Use of oil funds begins this year

0
Flashback- The fuel hose leads from the Liza Destiny to the Cap Philippe for the transfer of Guyana’s first million barrels of crude

For many, a pressing question since Guyana received its first oil payment in 2020 has been when will Guyanese benefit directly from the oil revenue? Since it came to power in August 2020, the People’s Progressive Party (PPP) Government has steadily refused to touch the money until a transparent system for withdrawals was set up.

The recently passed Natural Resource Fund (NRF) Act has now set up such a system, allowing for the Government to make withdrawals from the Fund, overseen by Parliament and a Board of Directors, in order to finance urgent development needs for the country – including one early withdrawal in the first fiscal year of the Act.

This is according to Part IV, Section 17 (2) of the Act, which states that “In the first fiscal year that this Act comes into operation, notwithstanding the provisions of subsection (1) and of the first schedule, the ceiling on the amount that may be withdrawn shall be the total balance accumulated in the account described as “the Natural Resource Fund” as at the date that the Act comes into operation.”

Guyana ended the year 2021 with over US$600 million in the NRF, after a total of five oil lifts from the Liza Destiny Floating Production Storage and Offloading (FPSO) vessel for the year. This means that the year 2022, the first fiscal year with the Act in place, will see the Government being able to withdraw over US$600 million from the fund.

The Act is also clear on what the money can be spent on. Section 16 (2) states that “All withdrawals from the Fund shall be deposited into the Consolidated Fund and shall be used only to finance (a) national development priorities including any initiative aimed at realising an inclusive green economy and (b) essential projects that are directly related to ameliorating the effect of a major natural disaster.”

The Stabroek Block is 6.6 million acres (26,800 square kilometres). Exxon, through subsidiary Esso Exploration and Production Guyana Limited (EEPGL), is the operator and holds 45 per cent interest in the block. Hess Guyana Exploration Ltd holds 30 per cent interest, and CNOOC Petroleum Guyana Limited, a wholly-owned subsidiary of CNOOC Limited, holds the remaining 25 per cent interest.

GNBS

Guyana, with US oil giant ExxonMobil as the operator, began producing oil on December 20, 2019, in the Stabroek Block. It turns out that while oil exploration and production have been going on, the Guyana National Bureau of Standards (GNBS) has been quietly building its capacity to test the quality of Guyana’s crude.

In a press release, GNBS announced that from this month, it would begin testing crude oil produced in Guyana’s waters, while adhering to the American Petroleum Institute (API) Standards. This comes after the agency would have acquired additional equipment.

“Crude testing would be done to determine Density and Viscosity, Basic Sediments and Water, Salt in Crude, Hydrogen Sulphur in Crude, and Water Content. The GNBS with support from the Government of Guyana and other partners in Standardisation will continue to directly ensure that its measurement and testing services are provided onshore and offshore to protect the interest of the people of Guyana,” GNBS explained in its statement.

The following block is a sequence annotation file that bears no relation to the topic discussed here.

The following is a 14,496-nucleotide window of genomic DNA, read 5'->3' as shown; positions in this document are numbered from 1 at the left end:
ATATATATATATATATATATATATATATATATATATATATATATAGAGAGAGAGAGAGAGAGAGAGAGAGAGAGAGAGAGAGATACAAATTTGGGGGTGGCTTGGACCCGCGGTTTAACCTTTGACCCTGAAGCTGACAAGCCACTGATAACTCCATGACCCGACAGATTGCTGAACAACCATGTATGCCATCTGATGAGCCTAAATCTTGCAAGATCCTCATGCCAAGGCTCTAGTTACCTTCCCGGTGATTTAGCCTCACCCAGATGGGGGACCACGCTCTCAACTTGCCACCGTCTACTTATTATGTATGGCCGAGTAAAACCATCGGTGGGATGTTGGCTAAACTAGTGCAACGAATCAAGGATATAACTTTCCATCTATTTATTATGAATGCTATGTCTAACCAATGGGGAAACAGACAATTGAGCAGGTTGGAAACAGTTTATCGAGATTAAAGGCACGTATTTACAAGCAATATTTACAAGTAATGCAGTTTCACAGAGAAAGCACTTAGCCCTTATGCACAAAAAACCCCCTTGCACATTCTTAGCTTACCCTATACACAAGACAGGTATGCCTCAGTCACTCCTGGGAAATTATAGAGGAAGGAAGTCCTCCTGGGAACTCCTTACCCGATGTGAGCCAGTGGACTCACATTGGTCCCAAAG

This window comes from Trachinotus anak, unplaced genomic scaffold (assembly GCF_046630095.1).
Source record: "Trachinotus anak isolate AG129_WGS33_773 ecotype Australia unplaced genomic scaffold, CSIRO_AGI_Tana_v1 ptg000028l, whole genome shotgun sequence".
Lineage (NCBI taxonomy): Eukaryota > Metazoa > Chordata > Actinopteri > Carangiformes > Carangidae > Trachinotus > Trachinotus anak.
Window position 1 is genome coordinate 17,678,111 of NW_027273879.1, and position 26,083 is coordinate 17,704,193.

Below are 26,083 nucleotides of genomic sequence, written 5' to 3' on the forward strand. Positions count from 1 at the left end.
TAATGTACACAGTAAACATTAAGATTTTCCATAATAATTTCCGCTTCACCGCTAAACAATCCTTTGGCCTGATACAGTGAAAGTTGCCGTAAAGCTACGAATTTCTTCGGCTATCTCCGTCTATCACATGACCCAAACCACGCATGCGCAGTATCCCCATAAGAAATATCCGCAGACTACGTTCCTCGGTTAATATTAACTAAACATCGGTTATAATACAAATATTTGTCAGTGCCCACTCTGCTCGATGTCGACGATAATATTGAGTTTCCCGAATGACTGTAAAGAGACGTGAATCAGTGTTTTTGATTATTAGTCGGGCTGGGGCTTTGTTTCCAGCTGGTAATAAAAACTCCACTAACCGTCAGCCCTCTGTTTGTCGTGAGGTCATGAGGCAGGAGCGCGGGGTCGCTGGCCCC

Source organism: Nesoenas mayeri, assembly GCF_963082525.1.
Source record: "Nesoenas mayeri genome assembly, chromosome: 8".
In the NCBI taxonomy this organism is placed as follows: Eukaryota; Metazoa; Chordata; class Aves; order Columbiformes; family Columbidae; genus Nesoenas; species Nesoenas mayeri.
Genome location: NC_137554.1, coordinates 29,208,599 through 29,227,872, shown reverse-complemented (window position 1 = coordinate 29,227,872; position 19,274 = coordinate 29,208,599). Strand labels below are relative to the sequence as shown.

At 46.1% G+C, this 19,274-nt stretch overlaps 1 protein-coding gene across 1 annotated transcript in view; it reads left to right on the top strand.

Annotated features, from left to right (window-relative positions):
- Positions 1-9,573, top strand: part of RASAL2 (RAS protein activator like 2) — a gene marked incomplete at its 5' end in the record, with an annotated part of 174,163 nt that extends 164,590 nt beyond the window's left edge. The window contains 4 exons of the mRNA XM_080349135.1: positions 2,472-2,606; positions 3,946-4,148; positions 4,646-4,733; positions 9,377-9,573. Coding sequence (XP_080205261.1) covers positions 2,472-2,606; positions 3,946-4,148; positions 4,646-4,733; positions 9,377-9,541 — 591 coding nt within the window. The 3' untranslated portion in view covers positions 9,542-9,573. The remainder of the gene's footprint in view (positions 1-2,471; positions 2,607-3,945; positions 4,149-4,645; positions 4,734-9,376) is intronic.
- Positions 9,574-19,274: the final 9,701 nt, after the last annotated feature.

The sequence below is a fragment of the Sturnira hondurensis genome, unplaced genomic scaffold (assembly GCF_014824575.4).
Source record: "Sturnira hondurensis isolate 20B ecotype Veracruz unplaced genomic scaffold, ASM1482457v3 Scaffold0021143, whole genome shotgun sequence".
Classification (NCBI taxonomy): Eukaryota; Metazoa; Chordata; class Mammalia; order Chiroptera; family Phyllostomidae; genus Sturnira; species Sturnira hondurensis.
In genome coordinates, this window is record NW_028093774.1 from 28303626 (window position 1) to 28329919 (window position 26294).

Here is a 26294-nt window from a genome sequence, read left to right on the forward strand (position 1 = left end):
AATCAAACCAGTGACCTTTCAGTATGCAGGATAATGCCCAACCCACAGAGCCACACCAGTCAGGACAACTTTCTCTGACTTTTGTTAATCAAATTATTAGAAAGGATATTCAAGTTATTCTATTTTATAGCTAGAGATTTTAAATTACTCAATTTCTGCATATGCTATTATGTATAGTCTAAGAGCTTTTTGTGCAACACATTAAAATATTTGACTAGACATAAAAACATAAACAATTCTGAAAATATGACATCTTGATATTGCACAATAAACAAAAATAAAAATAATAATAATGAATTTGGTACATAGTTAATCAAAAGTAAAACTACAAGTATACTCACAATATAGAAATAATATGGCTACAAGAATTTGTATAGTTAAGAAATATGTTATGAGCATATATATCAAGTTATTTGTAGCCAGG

According to the Bureau, it has steadily built the capacity that allowed it to set up its Oil and Gas Department last year. And with the expected start of production on board the Liza Unity Floating Production Storage and Offloading (FPSO) vessel this year, the Bureau has hired six additional inspectors.

“Investments were made to train and build the competence of both its old and new Oil and Gas Inspectors for them to effectively and efficiently serve the sector. Inspectors were exposed to both practical and theoretical aspects of measurement and safety standards and principles,” GNBS said.

Oil revenue

Guyana’s oil revenues are being banked in the New York Federal Reserve Bank, where they are earning interest. In August 2021, Guyana received payment for its seventh oil lift to the tune of US$79,617,561.87. The Natural Resources Ministry has stated that this payment was for 1,047,820 barrels of oil, which was extracted from the Liza Destiny FPSO vessel on July 3, 2021.

The seventh oil lift brought the country’s oil extraction to a grand total of 7,056,262 barrels, and accumulative earnings to US$388,777,840. Guyana received its first payment of US$54.9 million for an oil lift dated February 19, 2020. The second lift, on May 21, 2020, was valued at US$35 million; while the third lift, which occurred on August 9, 2020, was worth US$46 million.

The fourth lift of oil offshore Guyana occurred on December 9, 2020, and came in at US$49.4 million in value. And on February 5, 2021, some 997,420 barrels of oil were lifted from Liza Destiny in the fifth lift. A sum of US$61 million was paid for that lift.

Guyana officially completed its fifth and final oil lift for 2021 (and eighth overall) in November, with a little over one million barrels of oil being lifted from the Liza Destiny FPSO vessel and sold by Saudi Aramco.